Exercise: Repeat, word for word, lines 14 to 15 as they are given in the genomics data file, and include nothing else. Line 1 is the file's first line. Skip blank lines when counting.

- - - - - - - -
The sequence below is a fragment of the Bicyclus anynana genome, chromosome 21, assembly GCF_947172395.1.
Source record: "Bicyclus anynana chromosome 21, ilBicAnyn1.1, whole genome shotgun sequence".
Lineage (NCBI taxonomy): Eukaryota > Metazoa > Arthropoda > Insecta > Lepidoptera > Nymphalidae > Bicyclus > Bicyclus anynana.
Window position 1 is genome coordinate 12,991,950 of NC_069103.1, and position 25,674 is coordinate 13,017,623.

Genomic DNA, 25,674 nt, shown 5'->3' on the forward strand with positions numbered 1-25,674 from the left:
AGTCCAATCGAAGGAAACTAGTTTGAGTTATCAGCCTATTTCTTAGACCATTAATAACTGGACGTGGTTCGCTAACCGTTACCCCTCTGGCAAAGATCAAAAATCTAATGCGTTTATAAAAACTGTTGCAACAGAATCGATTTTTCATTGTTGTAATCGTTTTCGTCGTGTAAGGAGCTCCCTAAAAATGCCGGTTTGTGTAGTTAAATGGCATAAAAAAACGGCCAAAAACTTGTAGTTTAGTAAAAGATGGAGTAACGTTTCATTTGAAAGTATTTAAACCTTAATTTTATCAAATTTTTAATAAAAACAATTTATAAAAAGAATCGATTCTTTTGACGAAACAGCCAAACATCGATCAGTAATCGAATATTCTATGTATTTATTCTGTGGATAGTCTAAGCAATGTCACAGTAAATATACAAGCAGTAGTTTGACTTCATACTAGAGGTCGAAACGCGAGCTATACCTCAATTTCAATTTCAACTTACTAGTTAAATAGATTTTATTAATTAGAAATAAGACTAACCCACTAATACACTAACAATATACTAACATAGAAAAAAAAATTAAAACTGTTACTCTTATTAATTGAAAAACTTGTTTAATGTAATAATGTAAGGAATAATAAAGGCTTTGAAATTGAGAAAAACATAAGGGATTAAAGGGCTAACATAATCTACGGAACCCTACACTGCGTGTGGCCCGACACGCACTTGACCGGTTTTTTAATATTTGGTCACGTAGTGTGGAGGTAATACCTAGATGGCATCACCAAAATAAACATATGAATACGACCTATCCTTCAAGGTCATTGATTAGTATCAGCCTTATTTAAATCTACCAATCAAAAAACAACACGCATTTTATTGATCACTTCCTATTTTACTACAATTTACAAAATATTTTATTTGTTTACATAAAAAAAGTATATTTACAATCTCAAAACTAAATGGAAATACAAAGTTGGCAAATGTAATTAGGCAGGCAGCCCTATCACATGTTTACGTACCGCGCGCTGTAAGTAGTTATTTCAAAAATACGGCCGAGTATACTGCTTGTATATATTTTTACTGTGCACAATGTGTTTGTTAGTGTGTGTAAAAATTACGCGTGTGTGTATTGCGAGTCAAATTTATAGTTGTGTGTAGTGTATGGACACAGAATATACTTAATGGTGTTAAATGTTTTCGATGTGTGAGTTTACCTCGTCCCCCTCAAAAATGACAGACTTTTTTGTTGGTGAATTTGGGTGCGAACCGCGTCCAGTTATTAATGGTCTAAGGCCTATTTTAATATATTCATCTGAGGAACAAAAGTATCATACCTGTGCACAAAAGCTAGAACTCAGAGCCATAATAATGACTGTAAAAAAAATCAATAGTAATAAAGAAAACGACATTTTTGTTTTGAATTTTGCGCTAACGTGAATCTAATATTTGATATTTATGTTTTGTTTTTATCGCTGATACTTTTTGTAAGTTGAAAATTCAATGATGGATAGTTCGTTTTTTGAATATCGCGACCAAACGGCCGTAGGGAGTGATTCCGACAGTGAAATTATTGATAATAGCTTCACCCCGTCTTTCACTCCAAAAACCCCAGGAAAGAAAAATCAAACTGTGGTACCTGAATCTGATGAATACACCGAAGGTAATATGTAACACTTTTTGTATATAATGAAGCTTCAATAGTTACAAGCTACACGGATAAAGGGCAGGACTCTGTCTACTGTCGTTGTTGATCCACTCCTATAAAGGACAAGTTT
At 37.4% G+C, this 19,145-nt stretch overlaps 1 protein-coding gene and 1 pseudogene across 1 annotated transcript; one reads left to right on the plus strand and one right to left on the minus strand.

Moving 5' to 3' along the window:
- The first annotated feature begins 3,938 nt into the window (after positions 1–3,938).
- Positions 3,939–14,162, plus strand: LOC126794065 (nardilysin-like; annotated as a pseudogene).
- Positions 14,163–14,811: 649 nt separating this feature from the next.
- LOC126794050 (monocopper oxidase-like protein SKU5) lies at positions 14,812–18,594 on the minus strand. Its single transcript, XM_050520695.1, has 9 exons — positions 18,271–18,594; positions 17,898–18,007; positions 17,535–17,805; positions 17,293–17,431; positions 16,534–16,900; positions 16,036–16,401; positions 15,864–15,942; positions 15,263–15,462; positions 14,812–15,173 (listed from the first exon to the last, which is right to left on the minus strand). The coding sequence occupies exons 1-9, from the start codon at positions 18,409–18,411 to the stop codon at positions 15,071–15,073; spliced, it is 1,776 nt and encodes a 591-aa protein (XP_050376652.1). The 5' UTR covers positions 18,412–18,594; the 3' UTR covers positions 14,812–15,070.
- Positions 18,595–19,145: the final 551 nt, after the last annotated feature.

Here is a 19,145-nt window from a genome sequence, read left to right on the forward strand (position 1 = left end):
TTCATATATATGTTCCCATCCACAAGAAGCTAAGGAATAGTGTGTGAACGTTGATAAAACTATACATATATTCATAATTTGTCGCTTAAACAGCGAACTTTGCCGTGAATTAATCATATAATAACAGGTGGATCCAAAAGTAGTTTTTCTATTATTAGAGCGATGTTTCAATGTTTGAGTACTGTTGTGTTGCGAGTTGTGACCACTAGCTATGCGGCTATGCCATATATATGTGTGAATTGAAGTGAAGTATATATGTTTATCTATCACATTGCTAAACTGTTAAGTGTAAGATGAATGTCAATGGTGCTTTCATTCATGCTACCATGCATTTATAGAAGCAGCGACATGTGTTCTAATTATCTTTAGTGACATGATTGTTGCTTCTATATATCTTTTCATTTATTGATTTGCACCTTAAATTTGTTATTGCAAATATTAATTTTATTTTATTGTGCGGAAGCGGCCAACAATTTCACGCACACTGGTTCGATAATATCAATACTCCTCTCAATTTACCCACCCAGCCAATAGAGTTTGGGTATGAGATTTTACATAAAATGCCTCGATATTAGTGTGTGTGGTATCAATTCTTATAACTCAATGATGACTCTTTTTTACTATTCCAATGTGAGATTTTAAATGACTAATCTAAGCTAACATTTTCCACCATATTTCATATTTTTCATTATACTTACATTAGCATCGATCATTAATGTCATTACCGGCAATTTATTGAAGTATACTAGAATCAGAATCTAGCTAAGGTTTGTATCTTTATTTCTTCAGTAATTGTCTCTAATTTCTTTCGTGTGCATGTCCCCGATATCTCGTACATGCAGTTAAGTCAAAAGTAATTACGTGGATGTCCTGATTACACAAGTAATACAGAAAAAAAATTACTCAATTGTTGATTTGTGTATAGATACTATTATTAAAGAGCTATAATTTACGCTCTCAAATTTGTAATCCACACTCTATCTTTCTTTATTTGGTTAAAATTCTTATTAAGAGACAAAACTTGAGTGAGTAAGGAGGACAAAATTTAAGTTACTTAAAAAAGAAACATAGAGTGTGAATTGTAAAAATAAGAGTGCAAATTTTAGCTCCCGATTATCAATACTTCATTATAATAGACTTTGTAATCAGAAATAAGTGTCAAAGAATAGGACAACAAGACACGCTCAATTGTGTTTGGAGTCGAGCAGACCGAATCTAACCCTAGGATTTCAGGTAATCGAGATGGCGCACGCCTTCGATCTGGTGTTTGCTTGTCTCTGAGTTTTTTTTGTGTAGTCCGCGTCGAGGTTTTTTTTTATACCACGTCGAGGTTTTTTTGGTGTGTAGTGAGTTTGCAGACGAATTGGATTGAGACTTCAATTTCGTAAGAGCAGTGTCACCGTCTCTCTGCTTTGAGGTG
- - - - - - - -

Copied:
Here is a 19,145-nt window from a genome sequence, read left to right on the forward strand (position 1 = left end):
TTCATATATATGTTCCCATCCACAAGAAGCTAAGGAATAGTGTGTGAACGTTGATAAAACTATACATATATTCATAATTTGTCGCTTAAACAGCGAACTTTGCCGTGAATTAATCATATAATAACAGGTGGATCCAAAAGTAGTTTTTCTATTATTAGAGCGATGTTTCAATGTTTGAGTACTGTTGTGTTGCGAGTTGTGACCACTAGCTATGCGGCTATGCCATATATATGTGTGAATTGAAGTGAAGTATATATGTTTATCTATCACATTGCTAAACTGTTAAGTGTAAGATGAATGTCAATGGTGCTTTCATTCATGCTACCATGCATTTATAGAAGCAGCGACATGTGTTCTAATTATCTTTAGTGACATGATTGTTGCTTCTATATATCTTTTCATTTATTGATTTGCACCTTAAATTTGTTATTGCAAATATTAATTTTATTTTATTGTGCGGAAGCGGCCAACAATTTCACGCACACTGGTTCGATAATATCAATACTCCTCTCAATTTACCCACCCAGCCAATAGAGTTTGGGTATGAGATTTTACATAAAATGCCTCGATATTAGTGTGTGTGGTATCAATTCTTATAACTCAATGATGACTCTTTTTTACTATTCCAATGTGAGATTTTAAATGACTAATCTAAGCTAACATTTTCCACCATATTTCATATTTTTCATTATACTTACATTAGCATCGATCATTAATGTCATTACCGGCAATTTATTGAAGTATACTAGAATCAGAATCTAGCTAAGGTTTGTATCTTTATTTCTTCAGTAATTGTCTCTAATTTCTTTCGTGTGCATGTCCCCGATATCTCGTACATGCAGTTAAGTCAAAAGTAATTACGTGGATGTCCTGATTACACAAGTAATACAGAAAAAAAATTACTCAATTGTTGATTTGTGTATAGATACTATTATTAAAGAGCTATAATTTACGCTCTCAAATTTGTAATCCACACTCTATCTTTCTTTATTTGGTTAAAATTCTTATTAAGAGACAAAACTTGAGTGAGTAAGGAGGACAAAATTTAAGTTACTTAAAAAAGAAACATAGAGTGTGAATTGTAAAAATAAGAGTGCAAATTTTAGCTCCCGATTATCAATACTTCATTATAATAGACTTTGTAATCAGAAATAAGTGTCAAAGAATAGGACAACAAGACACGCTCAATTGTGTTTGGAGTCGAGCAGACCGAATCTAACCCTAGGATTTCAGGTAATCGAGATGGCGCACGCCTTCGATCTGGTGTTTGCTTGTCTCTGAGTTTTTTTTGTGTAGTCCGCGTCGAGGTTTTTTTTTATACCACGTCGAGGTTTTTTTGGTGTGTAGTGAGTTTGCAGACGAATTGGATTGAGACTTCAATTTCGTAAGAGCAGTGTCACCGTCTCTCTGCTTTGAGGTG